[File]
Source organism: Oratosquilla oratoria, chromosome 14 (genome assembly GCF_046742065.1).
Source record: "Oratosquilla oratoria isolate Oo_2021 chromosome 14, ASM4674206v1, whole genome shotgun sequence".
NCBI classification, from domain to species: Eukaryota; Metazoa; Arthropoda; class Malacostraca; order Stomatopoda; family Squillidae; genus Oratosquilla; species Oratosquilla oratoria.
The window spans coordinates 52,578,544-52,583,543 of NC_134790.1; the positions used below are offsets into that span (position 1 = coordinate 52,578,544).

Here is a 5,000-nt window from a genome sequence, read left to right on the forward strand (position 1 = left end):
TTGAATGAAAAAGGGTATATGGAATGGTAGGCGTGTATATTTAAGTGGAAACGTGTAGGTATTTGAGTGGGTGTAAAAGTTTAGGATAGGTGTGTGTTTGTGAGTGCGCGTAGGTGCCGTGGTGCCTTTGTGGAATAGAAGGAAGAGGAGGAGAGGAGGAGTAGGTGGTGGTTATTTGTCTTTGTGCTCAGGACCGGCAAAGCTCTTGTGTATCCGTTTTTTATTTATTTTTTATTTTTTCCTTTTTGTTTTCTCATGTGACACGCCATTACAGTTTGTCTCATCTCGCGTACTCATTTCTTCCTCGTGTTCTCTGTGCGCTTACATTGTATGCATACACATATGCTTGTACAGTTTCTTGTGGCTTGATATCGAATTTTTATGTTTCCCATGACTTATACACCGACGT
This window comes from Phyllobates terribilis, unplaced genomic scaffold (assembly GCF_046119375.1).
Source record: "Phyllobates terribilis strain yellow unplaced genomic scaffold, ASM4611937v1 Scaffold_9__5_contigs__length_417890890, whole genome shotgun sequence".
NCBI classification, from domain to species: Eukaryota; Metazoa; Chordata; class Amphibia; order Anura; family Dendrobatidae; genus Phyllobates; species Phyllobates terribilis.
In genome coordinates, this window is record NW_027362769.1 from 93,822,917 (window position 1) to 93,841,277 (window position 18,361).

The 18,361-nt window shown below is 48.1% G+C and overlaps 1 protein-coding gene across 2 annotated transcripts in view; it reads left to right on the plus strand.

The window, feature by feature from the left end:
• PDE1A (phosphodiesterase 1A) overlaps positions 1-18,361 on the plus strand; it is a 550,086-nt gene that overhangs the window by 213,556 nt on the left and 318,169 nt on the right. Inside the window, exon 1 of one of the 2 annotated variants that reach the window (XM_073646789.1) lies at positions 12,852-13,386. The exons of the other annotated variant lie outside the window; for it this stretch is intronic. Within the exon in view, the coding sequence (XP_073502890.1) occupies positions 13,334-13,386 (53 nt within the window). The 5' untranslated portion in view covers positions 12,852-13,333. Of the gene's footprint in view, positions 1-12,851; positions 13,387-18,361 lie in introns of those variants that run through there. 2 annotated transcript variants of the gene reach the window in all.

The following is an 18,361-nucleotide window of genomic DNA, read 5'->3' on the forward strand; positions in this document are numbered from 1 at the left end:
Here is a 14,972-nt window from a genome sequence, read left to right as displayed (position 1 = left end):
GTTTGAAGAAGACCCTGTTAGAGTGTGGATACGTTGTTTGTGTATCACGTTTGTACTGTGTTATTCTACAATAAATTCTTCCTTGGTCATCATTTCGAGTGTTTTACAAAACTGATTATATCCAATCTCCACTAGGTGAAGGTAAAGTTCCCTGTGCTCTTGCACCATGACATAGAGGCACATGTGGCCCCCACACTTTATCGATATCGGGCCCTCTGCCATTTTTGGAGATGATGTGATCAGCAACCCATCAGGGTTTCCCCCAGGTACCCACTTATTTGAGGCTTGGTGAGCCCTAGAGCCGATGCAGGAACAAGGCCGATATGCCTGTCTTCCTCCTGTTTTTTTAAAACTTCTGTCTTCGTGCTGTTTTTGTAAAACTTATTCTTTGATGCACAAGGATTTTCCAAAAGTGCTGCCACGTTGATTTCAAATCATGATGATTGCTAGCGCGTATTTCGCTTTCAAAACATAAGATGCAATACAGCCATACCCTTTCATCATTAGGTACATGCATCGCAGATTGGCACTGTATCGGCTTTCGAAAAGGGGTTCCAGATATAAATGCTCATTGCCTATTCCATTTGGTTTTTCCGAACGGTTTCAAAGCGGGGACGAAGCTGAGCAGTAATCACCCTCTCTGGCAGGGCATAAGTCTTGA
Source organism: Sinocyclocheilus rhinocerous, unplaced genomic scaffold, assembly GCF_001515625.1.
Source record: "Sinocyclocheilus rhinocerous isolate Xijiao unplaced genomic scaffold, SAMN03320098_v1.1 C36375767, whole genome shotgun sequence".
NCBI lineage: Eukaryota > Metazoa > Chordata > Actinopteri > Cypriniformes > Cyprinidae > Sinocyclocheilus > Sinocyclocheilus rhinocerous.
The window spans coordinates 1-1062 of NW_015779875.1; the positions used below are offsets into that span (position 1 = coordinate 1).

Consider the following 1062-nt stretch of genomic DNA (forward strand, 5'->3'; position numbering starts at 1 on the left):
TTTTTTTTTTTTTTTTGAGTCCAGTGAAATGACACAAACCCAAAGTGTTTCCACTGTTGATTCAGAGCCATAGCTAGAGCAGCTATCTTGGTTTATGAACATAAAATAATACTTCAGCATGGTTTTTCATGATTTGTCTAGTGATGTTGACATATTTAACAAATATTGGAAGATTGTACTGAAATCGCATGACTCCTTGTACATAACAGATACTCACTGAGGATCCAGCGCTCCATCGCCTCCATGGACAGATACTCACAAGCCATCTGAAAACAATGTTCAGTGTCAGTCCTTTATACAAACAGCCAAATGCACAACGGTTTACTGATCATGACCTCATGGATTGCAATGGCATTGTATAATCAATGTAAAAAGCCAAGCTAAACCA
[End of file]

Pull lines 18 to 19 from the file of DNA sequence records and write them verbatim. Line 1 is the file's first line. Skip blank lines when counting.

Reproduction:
Source record: "Sinocyclocheilus rhinocerous isolate Xijiao unplaced genomic scaffold, SAMN03320098_v1.1 C36375767, whole genome shotgun sequence".
NCBI lineage: Eukaryota > Metazoa > Chordata > Actinopteri > Cypriniformes > Cyprinidae > Sinocyclocheilus > Sinocyclocheilus rhinocerous.